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nth term formulas
superres Oct 26, 2005 12:00 AM (in response to butterdisabled)On 10/26/2005 1:27:19 PM, butter wrote:
>I am trying to help my
>daughter in her Geometry I
>class. Is there a formula for
>finding the nth term in a
>sequence? My oldest daughter,
>BA degree, and myself have
>tried to figure out the nth
>term. One problem looks like
>this:
>
>Find the nth term of
>
> 6, 25, 56, 99, 154
>
>We have NO idea on how to
>start on this one.
>Any help will be appreciated.
>Thank you
Graphing such things usually helps. I did it in Excel. If you do that, you'll see that it's almost perfect fit for a series of squares of the first 5 nonzero integers multiplied by a scaling factor of 6. So, if you subtract that from the original numbers, you get the first 5 integers, e.g., those guys start at 0.
Therefore, the next number should be 6*6^{2}+5
and the general form is:
6*n^{2}+(n1) where n starts at 1
or
6*(n+1)^{2}+n where n starts at 0
TTFN,
Eden 
nth term formulas
butterdisabled Oct 26, 2005 12:00 AM (in response to butterdisabled)TO TOM:
I can figure out the next numbers, what is the nth term equation e.g.: 2n(n3) that will get me the correct next number??
nth term formulas
TomGutman Oct 26, 2005 12:00 AM (in response to butterdisabled)See my reply to your other thread. You can plug in the differences to the general formula and get the expression 6n²+n1. You can factor that into (2n+1)(3n1), although I don't see that as much of an improvement.
� � � � Tom Gutman 
nth term formulas
superres Oct 26, 2005 12:00 AM (in response to butterdisabled)On 10/26/2005 5:13:31 PM, butter wrote:
>TO TOM:
>
>I can figure out the next
>numbers, what is the nth term
>equation e.g.: 2n(n3) that
>will get me the correct next
>number??
the second difference of 12 tells you that the n^{2} term is multiplied by 6. It's essentially the derivative of the power term in the equation. If you then subtract 6x^{2} from each term, the resultant is linear term series whose 1st difference is 1, so there is a 1*n term. subtract that from the original series leaves the constant term.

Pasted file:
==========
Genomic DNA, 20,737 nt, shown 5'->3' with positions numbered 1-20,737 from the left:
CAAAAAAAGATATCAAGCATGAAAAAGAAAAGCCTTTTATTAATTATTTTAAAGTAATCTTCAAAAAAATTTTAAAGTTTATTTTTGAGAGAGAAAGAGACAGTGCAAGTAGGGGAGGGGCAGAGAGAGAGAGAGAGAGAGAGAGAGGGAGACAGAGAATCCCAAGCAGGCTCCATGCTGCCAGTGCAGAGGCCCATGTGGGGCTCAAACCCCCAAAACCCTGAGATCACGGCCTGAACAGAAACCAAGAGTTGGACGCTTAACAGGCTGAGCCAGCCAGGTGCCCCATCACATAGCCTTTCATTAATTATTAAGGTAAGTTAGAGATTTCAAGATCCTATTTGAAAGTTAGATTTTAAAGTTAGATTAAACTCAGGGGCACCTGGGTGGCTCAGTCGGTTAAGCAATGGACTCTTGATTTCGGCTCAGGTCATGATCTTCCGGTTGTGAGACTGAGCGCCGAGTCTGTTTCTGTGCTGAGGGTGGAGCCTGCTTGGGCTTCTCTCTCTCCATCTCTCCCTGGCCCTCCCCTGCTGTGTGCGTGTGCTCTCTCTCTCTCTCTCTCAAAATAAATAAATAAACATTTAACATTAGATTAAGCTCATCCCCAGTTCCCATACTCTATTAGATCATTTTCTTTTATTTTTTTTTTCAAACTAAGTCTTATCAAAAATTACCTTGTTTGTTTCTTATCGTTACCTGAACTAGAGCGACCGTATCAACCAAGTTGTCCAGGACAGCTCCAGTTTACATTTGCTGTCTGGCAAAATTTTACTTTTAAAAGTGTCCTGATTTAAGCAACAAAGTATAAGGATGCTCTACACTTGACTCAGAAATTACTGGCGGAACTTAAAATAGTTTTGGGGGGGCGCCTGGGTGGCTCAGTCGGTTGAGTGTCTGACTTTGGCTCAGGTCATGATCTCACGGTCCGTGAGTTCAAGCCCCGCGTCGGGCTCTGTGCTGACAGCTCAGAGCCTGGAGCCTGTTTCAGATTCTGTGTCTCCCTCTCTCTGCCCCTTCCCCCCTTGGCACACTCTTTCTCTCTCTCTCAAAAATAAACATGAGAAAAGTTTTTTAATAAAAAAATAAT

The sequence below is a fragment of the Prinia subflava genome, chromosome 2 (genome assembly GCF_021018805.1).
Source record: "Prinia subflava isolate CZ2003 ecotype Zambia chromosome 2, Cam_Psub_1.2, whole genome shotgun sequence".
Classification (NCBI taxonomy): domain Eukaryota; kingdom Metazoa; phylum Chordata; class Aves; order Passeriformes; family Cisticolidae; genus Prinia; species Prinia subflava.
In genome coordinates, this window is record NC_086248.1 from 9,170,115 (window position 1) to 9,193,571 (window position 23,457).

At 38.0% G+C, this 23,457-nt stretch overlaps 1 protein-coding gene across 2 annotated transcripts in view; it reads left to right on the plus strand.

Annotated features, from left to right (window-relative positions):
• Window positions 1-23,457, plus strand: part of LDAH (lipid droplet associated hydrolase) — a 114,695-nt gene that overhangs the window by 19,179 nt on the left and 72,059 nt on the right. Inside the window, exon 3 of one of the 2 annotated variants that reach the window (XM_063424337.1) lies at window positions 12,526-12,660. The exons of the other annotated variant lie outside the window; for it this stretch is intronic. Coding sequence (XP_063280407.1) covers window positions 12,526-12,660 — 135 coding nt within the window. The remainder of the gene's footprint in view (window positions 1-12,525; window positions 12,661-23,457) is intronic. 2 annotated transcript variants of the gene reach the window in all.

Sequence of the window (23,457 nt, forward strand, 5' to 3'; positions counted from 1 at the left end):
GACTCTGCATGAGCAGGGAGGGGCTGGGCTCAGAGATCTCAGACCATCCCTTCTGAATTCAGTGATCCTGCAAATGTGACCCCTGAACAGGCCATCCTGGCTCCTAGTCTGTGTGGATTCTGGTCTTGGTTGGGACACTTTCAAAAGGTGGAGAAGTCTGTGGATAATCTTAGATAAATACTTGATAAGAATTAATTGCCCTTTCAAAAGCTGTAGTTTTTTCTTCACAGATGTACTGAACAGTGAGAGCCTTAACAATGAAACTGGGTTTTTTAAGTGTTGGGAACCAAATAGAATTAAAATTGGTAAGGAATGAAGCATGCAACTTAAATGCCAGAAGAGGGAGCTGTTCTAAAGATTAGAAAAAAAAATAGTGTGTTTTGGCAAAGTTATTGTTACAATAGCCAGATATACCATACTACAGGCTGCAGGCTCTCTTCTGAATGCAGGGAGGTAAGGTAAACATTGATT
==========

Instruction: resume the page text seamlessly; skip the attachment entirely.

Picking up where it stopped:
TTFN,
Eden


nth term formulas
TomGutman Oct 26, 2005 12:00 AM (in response to butterdisabled)There is no fully general method. Much depends on the particular series. But a useful place to start is to calculate the differences:
6, 25, 56, 99, 154
19, 31, 43, 55
12, 12, 12
The second differences are constant, so the numbers can be represented by a quadratic equation. But there is no need to actually work out the quadratic  the table of differences can be extended by adding a fourth second difference of 12:
6, 25, 56, 99, 154, 221
19, 31, 43, 55, 67
12, 12, 12, 12
� � � � Tom Gutman
nth term formulas
butterdisabled Oct 26, 2005 12:00 AM (in response to TomGutman)On 10/26/2005 4:39:39 PM, Tom_Gutman wrote:
>There is no fully general
>method. Much depends on the
>particular series. But a
>useful place to start is to
>calculate the differences:
>
>6, 25, 56, 99, 154
>
>19, 31, 43, 55
>
>12, 12, 12
>
>The second differences are
>constant, so the numbers can
>be represented by a quadratic
>equation. But there is no
>need to actually work out the
>quadratic  the table of
>differences can be extended by
>adding a fourth second
>difference of 12:
>
>6, 25, 56, 99, 154, 221
>
>19, 31, 43, 55, 67
>
>12, 12, 12, 12
>
>
>� � � � Tom Gutman 
Re: nth term formulas
Liv Oct 21, 2010 11:15 AM (in response to TomGutman)Nice, like Babbage machine ...
Best, Liv


nth term formulas
TomGutman Oct 26, 2005 12:00 AM (in response to butterdisabled)You're mixing up the threads. This sequence is the one from the other thread, which I covered in detail there. What tells you that the equation is a quadratic is not the value of the second differences, but the fact that the second differences are all equal. In the two series that you have the second differences are 12 in one and 4 in the other. But both have a quadratic form, because it is the second differences that are constant. If it were the third differences that were constant the form would be a cubic.
� � � � Tom Gutman 
nth term formulas
butterdisabled Oct 26, 2005 12:00 AM (in response to butterdisabled)So if I have these terms:
3 0 7 18 33 52
3 7 11 15 19 differences
4 4 4 4 differences
the second row of differences is constant (4) so my formula should be n+4 ??????..
I understand how to get the differences but when you say that by looking at a constant (4) the polynomial that generates the sequence will be a degree of ????....this is where I'm stuck.
HELP
nth term formulas
superres Oct 26, 2005 12:00 AM (in response to butterdisabled)On 10/26/2005 5:57:23 PM, butter wrote:
>So if I have these terms:
>
> 3 0 7 18 33 52
>3 7 11 15 19
>differences
>4 4 4 4
>differences
>
>the second row of differences
>is constant (4) so my formula
>should be n+4 ??????..
>
>I understand how to get the
>differences but when you say
>that by looking at a constant
>(4) the polynomial that
>generates the sequence will be
>a degree of ????....this is
>where I'm stuck.
>
>HELP
The second difference being a constant tells you that the equation is quadratic.
say the series is n^{2}
The first differences are 3,5,7,9,11 and the second differences are 2,2,2,2.
say the series is 2n^{2}
The first differences are 6,10,14,18,22 and the second differences are 4,4,4,4.
TTFN,
Eden